What is the fundamental difference between bower and npm? Just want something plain and simple. I've seen some of my colleagues use bower and npm interchangeably in their projects.
npm is most commonly used for managing Node.js modules, but it works for the front-end too when combined with Browserify and/or $ npm dedupe. Bower is created solely for the front-end and is optimized with that in mind. The biggest difference is that npm does nested dependency tree (size heavy) while Bower requires a flat dependency tree (puts the burden of dependency resolution on the user). A nested dependency tree means that our dependencies can have their own dependencies which can have their own, and so on. This is really great on the server where we don't have to care much about space and latency. It lets we not have to care about dependency conflicts as all our dependencies use e.g. their own version of Underscore. This obviously doesn't work that well on the front-end. Imagine a site having to download three copies of jQuery.
The reason many projects use both is that they use Bower for front-end packages and npm for developer tools like Yeoman, Grunt, Gulp, JSHint, CoffeeScript, etc.
All package managers have many downsides. We just have to pick which we can live with.
- Nested Dependencies - Insight into why node_modules works the way it does
Bower maintains a single version of modules, it only tries to help we select the correct/best one for you.
NPM is better for node modules because there is a module system and you're working locally. Bower is good for the browser because currently there is only the global scope, and we want to be very selective about the version we work with.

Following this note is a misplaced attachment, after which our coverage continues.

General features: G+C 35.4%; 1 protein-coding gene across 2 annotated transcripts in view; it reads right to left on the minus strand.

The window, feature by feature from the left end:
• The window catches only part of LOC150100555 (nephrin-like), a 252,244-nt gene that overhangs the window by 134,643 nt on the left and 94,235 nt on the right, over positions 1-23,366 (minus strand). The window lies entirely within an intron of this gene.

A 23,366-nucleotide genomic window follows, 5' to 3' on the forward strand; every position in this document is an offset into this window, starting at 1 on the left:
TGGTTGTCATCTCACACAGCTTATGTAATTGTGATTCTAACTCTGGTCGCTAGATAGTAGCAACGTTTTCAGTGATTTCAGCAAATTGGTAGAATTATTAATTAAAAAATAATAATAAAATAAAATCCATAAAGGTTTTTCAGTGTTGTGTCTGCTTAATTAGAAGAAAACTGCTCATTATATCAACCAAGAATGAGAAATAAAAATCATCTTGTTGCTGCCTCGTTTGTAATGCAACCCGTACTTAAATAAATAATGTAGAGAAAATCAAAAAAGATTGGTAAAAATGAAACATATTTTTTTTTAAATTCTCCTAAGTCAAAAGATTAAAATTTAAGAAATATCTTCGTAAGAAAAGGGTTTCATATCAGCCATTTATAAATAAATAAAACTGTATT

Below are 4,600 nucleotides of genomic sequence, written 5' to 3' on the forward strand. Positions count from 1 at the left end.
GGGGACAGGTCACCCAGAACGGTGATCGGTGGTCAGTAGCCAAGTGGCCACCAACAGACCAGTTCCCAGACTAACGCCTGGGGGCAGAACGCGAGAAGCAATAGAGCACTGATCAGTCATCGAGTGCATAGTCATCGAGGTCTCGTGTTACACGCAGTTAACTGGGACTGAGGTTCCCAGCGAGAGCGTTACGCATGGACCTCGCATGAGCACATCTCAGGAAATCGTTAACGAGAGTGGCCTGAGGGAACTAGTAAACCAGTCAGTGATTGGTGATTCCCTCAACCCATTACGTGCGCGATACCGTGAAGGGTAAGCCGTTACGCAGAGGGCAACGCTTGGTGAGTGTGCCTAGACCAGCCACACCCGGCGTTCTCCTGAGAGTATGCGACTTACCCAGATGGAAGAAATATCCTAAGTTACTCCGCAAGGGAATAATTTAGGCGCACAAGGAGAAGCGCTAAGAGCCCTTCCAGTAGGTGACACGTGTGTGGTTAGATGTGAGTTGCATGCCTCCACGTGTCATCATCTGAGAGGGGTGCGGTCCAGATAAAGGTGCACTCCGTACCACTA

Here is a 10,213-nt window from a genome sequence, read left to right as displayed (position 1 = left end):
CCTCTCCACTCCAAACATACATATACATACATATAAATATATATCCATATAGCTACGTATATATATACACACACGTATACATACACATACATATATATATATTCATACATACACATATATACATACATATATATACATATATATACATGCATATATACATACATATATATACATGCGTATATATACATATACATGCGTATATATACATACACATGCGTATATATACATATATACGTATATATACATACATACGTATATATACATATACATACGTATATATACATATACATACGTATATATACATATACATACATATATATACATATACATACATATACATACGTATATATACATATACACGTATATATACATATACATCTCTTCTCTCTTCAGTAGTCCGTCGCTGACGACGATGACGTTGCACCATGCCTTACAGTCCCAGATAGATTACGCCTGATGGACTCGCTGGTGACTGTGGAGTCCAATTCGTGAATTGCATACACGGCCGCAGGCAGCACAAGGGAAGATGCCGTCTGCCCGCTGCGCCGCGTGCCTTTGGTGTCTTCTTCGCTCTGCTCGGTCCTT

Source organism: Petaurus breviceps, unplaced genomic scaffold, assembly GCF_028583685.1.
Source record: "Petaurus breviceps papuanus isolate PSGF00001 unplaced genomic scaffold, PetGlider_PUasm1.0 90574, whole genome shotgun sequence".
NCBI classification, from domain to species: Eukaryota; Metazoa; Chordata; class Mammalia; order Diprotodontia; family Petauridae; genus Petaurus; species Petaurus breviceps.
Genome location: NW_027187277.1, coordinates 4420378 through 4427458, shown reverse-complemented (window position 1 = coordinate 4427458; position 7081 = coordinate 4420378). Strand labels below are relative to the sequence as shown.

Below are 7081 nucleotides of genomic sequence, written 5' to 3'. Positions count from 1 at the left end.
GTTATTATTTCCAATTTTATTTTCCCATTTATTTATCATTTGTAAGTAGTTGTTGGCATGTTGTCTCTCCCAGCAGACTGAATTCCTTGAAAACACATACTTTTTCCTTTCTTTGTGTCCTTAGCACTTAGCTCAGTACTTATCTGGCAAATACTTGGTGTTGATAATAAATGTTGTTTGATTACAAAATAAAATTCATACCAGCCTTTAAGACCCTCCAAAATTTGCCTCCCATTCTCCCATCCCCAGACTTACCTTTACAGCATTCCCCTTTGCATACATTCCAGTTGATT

My team moved away from Bower and migrated to npm because:
- Programmatic usage was painful
- Bower's interface kept changing
- Some features, like the url shorthand, are entirely broken
- Using both Bower and npm in the same project is painful
- Keeping bower.json version field in sync with git tags is painful
- Source control != package management
- CommonJS support is not straightforward
- For more details, see "Why my team uses npm instead of bower".
As we can see it installs some dependencies recursively. Dependency A has three installed instances! Bower:
Found this useful explanation from On one hand npm was created to install modules used in a node.js environment, or development tools built using node.js such Karma, lint, minifiers and so on. npm can install modules locally in a project ( by default in node_modules ) or globally to be used by multiple projects. In large projects the way to specify dependencies is by creating a file called package.json which contains a list of dependencies. That list is recognized by npm when we run npm install, which then downloads and installs them for you. On the other hand bower was created to manage our frontend dependencies. Libraries like jQuery, AngularJS, underscore, etc. Similar to npm it has a file in which we can specify a list of dependencies called bower.json. In this case our frontend dependencies are installed by running bower install which by default installs them in a folder called bower_components. As we can see, although they perform a similar task they are targeted to a very different set of libraries.